Herbs and spices are an essential part of Thai cooking. Herbs give Thai food its unique and distinctive flavor. There are endless free Thai recipes to be found online but often times they include less familiar herbs. Here’s a rundown of 4 common herbs used in Thai cooking that are typically accessible at Asian grocery stores in your local area.
Lemongrass is used in variety of Thai cooking dishes. It is long and stalky with a lemony scent and is often used to enhance aroma. The lower part of the stalk is where most of the flavor comes from. Sometimes it is chopped and crushed and other times it is cut into long pieces and bent/kneaded to help release the scents and flavors.
Medicinal benefit: Lowers blood pressure, assist in lowering fever and calms the stomach.
Galangal is a member of the ginger family (If you can’t find it at your local Asian store you can substitute this with ginger). It is a root that adds valuable nutrients and flavor to Thai dishes. Galangal tastes different when it is young than as it matures, serving multiple purposes. Young galangal has a lemony flavor and is typically used in soups while aged galangal has a more intense flavor typically used for curry pastes.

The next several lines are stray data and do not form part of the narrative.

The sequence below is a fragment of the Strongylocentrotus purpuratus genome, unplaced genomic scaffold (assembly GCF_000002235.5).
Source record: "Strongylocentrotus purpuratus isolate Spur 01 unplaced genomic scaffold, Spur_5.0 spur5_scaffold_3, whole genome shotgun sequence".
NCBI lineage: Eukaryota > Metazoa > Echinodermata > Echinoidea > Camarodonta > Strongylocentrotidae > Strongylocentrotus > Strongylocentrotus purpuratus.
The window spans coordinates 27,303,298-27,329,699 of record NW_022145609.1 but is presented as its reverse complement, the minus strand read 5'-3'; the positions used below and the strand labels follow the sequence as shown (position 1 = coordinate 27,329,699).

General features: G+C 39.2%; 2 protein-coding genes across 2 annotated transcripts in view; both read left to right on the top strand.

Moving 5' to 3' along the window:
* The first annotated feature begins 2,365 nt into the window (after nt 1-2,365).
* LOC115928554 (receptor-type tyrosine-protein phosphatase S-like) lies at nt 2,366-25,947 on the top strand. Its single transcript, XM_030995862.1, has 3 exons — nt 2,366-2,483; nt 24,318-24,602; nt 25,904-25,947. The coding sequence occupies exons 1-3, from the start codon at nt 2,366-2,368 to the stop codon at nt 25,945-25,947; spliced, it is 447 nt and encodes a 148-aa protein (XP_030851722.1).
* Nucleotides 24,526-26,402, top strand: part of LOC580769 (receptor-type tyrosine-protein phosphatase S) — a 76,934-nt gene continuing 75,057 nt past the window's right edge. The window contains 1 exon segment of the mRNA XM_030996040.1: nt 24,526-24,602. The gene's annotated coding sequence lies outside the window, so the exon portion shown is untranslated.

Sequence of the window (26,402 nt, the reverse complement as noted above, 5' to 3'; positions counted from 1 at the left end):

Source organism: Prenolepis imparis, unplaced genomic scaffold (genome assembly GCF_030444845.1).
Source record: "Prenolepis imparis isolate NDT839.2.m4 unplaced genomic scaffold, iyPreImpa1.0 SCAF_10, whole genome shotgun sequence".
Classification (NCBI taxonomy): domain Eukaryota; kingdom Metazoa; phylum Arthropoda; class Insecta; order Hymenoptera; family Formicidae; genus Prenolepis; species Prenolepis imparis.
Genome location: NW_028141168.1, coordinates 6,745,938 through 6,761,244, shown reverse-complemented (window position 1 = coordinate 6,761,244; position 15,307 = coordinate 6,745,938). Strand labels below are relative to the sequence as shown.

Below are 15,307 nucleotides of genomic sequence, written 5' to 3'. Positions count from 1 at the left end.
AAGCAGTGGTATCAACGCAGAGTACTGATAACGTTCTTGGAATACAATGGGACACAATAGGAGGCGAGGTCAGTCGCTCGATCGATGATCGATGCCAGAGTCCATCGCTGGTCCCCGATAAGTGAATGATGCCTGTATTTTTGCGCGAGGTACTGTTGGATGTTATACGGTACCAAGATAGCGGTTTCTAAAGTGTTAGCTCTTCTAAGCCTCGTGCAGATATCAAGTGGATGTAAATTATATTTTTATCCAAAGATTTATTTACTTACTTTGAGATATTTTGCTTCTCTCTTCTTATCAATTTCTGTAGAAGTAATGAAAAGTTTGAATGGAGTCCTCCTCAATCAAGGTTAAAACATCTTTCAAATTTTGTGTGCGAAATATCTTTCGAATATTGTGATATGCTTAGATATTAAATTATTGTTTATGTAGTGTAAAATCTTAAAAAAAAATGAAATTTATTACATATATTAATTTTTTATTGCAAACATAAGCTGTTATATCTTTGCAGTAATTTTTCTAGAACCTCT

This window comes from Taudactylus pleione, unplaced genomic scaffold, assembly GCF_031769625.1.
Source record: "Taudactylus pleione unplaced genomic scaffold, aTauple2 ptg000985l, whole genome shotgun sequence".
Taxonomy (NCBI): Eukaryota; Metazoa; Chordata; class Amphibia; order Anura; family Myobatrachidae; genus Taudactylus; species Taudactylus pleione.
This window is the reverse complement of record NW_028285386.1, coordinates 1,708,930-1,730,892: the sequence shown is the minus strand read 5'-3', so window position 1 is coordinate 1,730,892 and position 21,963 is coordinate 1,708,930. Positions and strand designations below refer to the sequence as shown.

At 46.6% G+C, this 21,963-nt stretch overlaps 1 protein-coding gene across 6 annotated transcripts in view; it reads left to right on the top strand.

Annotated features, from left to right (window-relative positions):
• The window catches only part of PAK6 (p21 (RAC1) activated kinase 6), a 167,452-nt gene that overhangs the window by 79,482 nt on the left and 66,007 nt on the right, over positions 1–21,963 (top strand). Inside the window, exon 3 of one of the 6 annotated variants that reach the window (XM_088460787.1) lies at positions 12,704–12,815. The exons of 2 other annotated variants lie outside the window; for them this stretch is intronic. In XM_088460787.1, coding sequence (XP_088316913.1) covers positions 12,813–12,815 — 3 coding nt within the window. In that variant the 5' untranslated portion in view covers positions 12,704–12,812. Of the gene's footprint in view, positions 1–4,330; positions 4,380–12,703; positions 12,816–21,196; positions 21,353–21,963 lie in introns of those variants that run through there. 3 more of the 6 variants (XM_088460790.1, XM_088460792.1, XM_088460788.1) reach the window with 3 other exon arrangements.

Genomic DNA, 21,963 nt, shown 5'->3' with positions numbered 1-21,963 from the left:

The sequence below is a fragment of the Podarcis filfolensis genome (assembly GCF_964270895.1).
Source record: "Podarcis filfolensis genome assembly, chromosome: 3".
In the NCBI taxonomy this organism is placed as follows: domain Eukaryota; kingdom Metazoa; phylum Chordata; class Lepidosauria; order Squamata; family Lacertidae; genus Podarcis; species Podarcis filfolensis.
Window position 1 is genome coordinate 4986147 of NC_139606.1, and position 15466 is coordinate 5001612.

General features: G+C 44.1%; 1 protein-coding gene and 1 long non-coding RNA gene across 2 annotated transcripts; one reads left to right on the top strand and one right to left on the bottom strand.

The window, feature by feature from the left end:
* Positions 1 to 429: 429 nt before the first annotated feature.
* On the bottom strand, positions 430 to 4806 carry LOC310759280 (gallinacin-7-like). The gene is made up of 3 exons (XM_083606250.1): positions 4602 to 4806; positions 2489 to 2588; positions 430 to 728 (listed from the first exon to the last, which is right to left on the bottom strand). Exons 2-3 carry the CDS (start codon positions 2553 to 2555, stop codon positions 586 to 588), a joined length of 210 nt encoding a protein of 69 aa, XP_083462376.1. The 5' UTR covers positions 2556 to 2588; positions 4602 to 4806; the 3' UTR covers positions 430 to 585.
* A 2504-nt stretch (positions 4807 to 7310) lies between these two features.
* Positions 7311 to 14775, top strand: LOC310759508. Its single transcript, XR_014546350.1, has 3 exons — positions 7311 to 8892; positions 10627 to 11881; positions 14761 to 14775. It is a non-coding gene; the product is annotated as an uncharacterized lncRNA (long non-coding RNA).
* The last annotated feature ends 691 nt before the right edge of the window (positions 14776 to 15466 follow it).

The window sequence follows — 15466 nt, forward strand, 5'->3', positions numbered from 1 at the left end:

Fresh galangal should be peeled before use then sliced or grated, depending on its purpose.
Medicinal benefit: Galangal’s medicinal properties are similar to ginger, which includes stimulating digestion and easing nausea.
A Thai kitchen would not be complete without Thai basil. It is a hallmark of Thai cooking. It has dark green leaves with red stems, with a distinctive flavor that is released during cooking. It is most commonly used in curries and stir fry dishes, especially hot and spicy ones! In addition to cooked food, you may find Thai basil fresh in spring rolls and some appetizers.
Medicinal benefit: Encourages digestion and is anti inflammatory and anti microbial.
Kaffir Lime leaves
The fruit itself is a dark green fruit very similar to the common lime. The juice, peel and leaves are used in a variety of Thai dishes but mainly curry dishes and soups. Generally, it is added towards the end of cooking to retain flavor. The leaves have a strong and fragrant scent, so be careful not to go overboard.
Medicinal benefit: The leaves are said to benefit oral health, have antiviral and anti inflammatory properties, and stimulate the digestive system.
This post was written by Ania from www.livecleannourish.com.
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